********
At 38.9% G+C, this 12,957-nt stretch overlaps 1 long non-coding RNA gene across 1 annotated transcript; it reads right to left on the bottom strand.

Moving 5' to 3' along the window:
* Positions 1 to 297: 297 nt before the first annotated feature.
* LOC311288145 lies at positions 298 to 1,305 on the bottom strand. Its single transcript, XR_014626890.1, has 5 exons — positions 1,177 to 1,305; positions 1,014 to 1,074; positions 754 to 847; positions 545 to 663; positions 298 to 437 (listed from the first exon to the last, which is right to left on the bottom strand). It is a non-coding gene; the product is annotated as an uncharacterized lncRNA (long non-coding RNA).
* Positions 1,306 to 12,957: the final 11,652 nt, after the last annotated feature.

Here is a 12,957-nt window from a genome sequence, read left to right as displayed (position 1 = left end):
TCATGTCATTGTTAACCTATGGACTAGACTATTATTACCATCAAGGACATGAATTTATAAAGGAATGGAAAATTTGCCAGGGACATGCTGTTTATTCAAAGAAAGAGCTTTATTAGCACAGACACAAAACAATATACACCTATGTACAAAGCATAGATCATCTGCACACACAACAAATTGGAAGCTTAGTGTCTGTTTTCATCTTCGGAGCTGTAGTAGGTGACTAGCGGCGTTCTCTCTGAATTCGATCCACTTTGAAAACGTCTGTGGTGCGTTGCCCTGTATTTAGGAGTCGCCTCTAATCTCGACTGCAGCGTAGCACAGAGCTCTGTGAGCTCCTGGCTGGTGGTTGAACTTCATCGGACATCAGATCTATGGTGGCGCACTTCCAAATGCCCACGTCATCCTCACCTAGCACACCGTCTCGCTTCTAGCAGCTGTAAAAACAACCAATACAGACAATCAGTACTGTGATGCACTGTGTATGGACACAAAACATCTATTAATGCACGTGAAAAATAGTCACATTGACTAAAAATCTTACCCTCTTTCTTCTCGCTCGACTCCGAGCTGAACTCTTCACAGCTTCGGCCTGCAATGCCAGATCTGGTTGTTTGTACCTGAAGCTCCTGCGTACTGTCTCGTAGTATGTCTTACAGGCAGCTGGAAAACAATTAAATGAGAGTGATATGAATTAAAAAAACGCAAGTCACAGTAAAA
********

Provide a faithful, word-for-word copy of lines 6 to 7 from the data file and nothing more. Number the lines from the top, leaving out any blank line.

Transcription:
Here is a 12,957-nt window from a genome sequence, read left to right as displayed (position 1 = left end):
TCATGTCATTGTTAACCTATGGACTAGACTATTATTACCATCAAGGACATGAATTTATAAAGGAATGGAAAATTTGCCAGGGACATGCTGTTTATTCAAAGAAAGAGCTTTATTAGCACAGACACAAAACAATATACACCTATGTACAAAGCATAGATCATCTGCACACACAACAAATTGGAAGCTTAGTGTCTGTTTTCATCTTCGGAGCTGTAGTAGGTGACTAGCGGCGTTCTCTCTGAATTCGATCCACTTTGAAAACGTCTGTGGTGCGTTGCCCTGTATTTAGGAGTCGCCTCTAATCTCGACTGCAGCGTAGCACAGAGCTCTGTGAGCTCCTGGCTGGTGGTTGAACTTCATCGGACATCAGATCTATGGTGGCGCACTTCCAAATGCCCACGTCATCCTCACCTAGCACACCGTCTCGCTTCTAGCAGCTGTAAAAACAACCAATACAGACAATCAGTACTGTGATGCACTGTGTATGGACACAAAACATCTATTAATGCACGTGAAAAATAGTCACATTGACTAAAAATCTTACCCTCTTTCTTCTCGCTCGACTCCGAGCTGAACTCTTCACAGCTTCGGCCTGCAATGCCAGATCTGGTTGTTTGTACCTGAAGCTCCTGCGTACTGTCTCGTAGTATGTCTTACAGGCAGCTGGAAAACAATTAAATGAGAGTGATATGAATTAAAAAAACGCAAGTCACAGTAAAA